Harvard Will Seek to Dismiss Lawsuits Over Single-Sex Rules

(Bloomberg) -- Harvard University said it will ask judges to dismiss a pair of lawsuits that claim the school’s policy against single-sex social clubs punishes them.

Harvard argued on Friday that the plaintiffs’ claims of gender discrimination were “false” and have no statutory or legal foundation.

The suits, filed in federal and state courts in Massachusetts in December, claim that the college’s sanctions against exclusive all-male “final” and other single-sex social clubs are “punishing” the school’s Greek organizations, the women’s in particular.

They claim Harvard “has engaged in an aggressive campaign of intimidation, threats and coercion against all students who join single-sex organizations and advocate for their continued existence,” and seek a court order barring the school from sanctioning students in single-sex groups.

The challenge comes as Harvard is defending itself against a separate lawsuit claiming it discriminates against Asian-American applicants, a case that could to reach the U.S. Supreme Court.

Harvard’s policy on single-sex social clubs -- endorsed by former president Drew Faust, the first woman to lead the school -- doesn’t amount to a ban. Instead, starting with the Class of 2021, the rules exclude members of such clubs from leading sports teams and recognized student groups and from being endorsed for fellowships such as the Rhodes and Marshall scholarships.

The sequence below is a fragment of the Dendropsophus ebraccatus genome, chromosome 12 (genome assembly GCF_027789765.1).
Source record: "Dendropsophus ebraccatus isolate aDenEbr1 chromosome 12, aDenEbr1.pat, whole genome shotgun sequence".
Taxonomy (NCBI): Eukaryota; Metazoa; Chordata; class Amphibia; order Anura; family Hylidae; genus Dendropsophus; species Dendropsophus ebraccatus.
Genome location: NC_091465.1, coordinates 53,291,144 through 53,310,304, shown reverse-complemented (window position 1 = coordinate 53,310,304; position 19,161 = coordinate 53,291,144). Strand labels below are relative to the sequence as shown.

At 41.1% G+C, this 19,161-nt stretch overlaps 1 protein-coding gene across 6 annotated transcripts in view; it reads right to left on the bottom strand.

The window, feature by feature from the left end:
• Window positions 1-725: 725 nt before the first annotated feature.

The policy “does not discriminate against any undergraduate student” but rather “allows students to make a fully informed choice,” said Rachael Dane, a Harvard spokeswoman. “It also dedicates resources to students whose decisions reflect the college’s aspirations for inclusivity, helping them to open their organizations to the extraordinary diversity of Harvard College’s student body.” 

Lawyers for the plaintiffs couldn’t immediately be reached for comment.

Harvard hasn’t had a Greek-life system on campus for more than a century. Faust said in 2017 it was committed to not becoming a Greek school.

“Harvard should not have to change its commitment to nondiscrimination and educational philosophy for outside organizations that are not aligned with our longstanding mission,” Dane said Friday.

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